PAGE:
The Governor of Virginia, Ralph Northam, has recently been embattled in a blackface scandal. That’s bad news for anyone, but especially a Democratic Governor from a purple state. While Gov. Northam has asked for more time to sort things out, people on both sides of the aisle are calling for his resignation. All of this raises the question, who is Gov. Northam really?
For that matter, who are any of us? It is easy to criticize politicians for their secrets or past mistakes, but don’t we all have parts of ourselves that we hide from the public? Moreover, aren’t there portions of our being that we’ve even hidden from ourselves?
The answer to these questions is emphatically “yes”! And these hidden portions of our being are sometimes called our shadow self. We all have one. Our shadow self holds our truest intentions. We learn to tuck it away because it doesn’t align with who we want to be or who our culture says we need to be.
I definitely have a shadow self, and the tricky thing about hiding my truest intentions or desires is that once they’re buried, I forget they’re there. It usually takes an uncomfortable situation and the perspective of someone I trust to reveal what I’ve hidden or ignored.
A couple years ago, I had a disagreement with a chaplain about how to complete my end-of-shift reports. He wanted me to add more detail, and I felt like I was doing things exactly as I’d been trained to. This was actually round two of a discussion we’d had the previous day, and it was not going particularly well. Minute by minute, our discussion became more tense until the other chaplain finally looked at me and said:
“YOU ARE NOT MY EQUAL!”
The words reverberated through my mind like an echo in an empty cave. No one had ever dared to say something so demeaning to me before. Despite my shock and disbelief, I kept my composure until he called me arrogant. Then I lost my cool, but just a little. 🙂 Our interaction ended with me telling him that he was going to keep getting my arrogance and him storming away. (Fun fact: Chaplains are people too).
I was incredulous that this middle-aged white man would dare to look me in my face and say I wasn’t his equal. For the next several days questions swirled. Did he understand the racial undertones? What did I say that triggered him? What made me unequal in his mind? Was it because I was a seminary student?
No answer calmed the swell of anger that coursed through me. No justification diffused the intense energy I was holding. No amount of rehashing the situation with friends or coworkers made me feel better. I still felt disrespected and indignant. Relief didn’t come until I asked my friend for her opinion on the situation. She first acknowledged that my fellow chaplain was out of line then she spoke a simple, yet important truth that showed me what I’d been hiding.
“You come off as calm, cool and collected, so people don’t notice that you really want control. You’re bothered when things don’t go the way you think they should.”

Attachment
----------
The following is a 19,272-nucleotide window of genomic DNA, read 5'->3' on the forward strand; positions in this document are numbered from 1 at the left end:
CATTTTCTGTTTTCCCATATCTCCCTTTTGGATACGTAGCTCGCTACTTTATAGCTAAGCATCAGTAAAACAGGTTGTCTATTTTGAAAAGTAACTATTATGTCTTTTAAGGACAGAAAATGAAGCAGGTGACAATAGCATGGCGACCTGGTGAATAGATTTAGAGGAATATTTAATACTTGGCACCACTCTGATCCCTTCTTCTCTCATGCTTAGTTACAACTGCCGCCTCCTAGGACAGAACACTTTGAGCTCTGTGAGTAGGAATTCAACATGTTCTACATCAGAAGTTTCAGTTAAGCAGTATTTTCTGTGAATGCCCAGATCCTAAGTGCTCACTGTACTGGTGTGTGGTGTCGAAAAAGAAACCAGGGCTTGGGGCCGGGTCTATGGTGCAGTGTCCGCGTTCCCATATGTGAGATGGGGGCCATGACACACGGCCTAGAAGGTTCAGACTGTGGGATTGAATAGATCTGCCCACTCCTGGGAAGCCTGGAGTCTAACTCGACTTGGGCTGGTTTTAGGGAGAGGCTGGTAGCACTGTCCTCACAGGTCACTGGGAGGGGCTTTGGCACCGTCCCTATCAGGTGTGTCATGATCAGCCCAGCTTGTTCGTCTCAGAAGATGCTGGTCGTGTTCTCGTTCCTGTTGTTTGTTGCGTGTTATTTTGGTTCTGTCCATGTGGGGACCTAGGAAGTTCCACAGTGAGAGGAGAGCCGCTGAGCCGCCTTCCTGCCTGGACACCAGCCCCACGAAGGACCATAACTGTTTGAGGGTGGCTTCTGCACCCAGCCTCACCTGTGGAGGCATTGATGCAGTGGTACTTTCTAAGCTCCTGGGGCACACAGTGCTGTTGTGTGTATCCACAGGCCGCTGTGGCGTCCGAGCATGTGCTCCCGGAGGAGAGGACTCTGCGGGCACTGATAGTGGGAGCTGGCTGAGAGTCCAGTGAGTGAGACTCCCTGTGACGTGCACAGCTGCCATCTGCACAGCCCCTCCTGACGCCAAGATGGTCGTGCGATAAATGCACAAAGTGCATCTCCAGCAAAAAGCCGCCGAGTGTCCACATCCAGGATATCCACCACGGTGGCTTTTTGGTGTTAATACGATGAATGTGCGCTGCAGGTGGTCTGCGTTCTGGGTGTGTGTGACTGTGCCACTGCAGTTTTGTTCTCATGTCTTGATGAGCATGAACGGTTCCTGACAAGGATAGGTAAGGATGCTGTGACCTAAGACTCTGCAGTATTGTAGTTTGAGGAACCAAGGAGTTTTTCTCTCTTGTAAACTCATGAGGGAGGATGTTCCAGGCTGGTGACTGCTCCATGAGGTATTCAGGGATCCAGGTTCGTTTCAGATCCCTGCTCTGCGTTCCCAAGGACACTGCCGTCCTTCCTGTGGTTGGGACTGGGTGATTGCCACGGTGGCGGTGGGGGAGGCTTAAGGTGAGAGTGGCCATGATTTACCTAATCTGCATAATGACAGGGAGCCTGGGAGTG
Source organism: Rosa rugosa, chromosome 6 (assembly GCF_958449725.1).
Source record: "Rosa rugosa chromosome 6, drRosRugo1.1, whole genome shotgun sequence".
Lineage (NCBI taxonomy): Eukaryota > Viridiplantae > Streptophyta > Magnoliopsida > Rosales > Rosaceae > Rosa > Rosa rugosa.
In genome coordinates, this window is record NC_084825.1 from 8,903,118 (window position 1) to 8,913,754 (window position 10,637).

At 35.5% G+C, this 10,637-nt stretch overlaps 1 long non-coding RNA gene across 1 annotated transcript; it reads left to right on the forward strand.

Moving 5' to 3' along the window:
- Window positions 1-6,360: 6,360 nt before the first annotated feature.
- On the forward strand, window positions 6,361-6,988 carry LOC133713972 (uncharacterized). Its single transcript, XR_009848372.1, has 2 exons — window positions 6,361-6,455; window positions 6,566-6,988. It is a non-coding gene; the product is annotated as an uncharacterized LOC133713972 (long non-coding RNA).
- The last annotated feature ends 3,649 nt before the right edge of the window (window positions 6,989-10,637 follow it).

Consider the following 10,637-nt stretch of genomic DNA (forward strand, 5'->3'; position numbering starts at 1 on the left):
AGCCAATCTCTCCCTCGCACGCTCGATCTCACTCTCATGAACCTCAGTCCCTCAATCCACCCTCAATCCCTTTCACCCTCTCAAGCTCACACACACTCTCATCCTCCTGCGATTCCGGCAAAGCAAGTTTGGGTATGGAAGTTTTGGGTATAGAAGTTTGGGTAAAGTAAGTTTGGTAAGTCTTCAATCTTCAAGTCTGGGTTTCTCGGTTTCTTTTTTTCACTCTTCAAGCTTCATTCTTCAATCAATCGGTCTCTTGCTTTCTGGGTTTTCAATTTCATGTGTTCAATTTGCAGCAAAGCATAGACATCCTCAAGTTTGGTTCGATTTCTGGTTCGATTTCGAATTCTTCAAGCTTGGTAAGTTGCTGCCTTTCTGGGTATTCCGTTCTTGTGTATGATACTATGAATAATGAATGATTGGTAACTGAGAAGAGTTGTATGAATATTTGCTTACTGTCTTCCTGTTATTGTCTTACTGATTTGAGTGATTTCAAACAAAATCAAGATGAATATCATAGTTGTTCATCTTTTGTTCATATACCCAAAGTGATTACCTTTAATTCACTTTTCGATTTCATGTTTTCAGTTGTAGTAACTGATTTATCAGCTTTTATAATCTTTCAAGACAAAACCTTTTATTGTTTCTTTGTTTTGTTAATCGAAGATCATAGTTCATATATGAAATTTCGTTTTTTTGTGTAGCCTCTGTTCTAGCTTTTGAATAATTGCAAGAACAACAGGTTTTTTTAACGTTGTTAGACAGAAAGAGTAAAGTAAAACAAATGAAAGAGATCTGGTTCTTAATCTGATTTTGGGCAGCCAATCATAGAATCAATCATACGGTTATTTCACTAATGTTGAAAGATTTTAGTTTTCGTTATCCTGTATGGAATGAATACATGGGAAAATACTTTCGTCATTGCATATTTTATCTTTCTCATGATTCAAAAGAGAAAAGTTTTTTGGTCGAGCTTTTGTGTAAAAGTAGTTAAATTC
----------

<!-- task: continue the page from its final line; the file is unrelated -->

A soon as her words hit me, I instinctively knew they were true. I felt a sense of raw vulnerability wash over me as I let my shadow self be seen. With this vulnerability came a sense of freedom. It took energy to hide my intentions, so once they were acknowledged, that burden was lifted.
I recognized how my attempts at control had influenced my relationship with this chaplain. I felt like he was micromanaging me, and I reacted because my autonomy felt threatened. It seemed like he was trying to take control. Does that justify his actions? NO! Not at all. He was still dead wrong, but as I looked past what he’d done, and began to focus on my role in the conflict, I saw I had something to learn.
Once I realized all of this, I was able to let go. I let go of my desire to change him. I let go of my need for a response from my supervisor. I let go of my righteous indignation because it did me no good. Instead I focused on the one thing I could influence, myself.
It isn’t easy to name that I like being in control. The word control has such a negative connotation in my mind that I feel a sense of shame that it would even be part of my personality. I want control because it gives me a false sense of safety. If no one else can control me, then no one else can hurt me right? I’ve felt powerless before, and I seek control to ensure it never happens again. It is an embedded response to life. I’m usually not even conscious of it.
Honestly though, the desire for control isn’t inherently bad. It just is. The trouble comes when I actively try to exercise control over external people or situations. Then I end up limiting myself or hurting someone else. Control is at best an illusion and at worst an unhealthy obsession.
My desire for control doesn’t just kick in when I’m being micromanaged by the way. I know you’re all shocked :). Once I saw it in this conflict, I started seeing it in my marriage, my friendships and with my family. Turns out, it is activated in both large an small ways daily.
While Gov. Northam continues to answer questions about who he used to be and who he is today, give yourself space for some self-reflection. Our shadow selves may or may not reveal deep-seeded racism, but the others intentions or desires we’ve buried are still important.
Ask people you trust to help you reflect if you need to. Our friends and family often see what we’ve hidden much better than we think they do. As you do the hard work of naming your hidden intentions, desires and motivations this week, I’ll leave you with this question.
What part of your personality do you need permission to love
and accept today?
P.S. You have permission!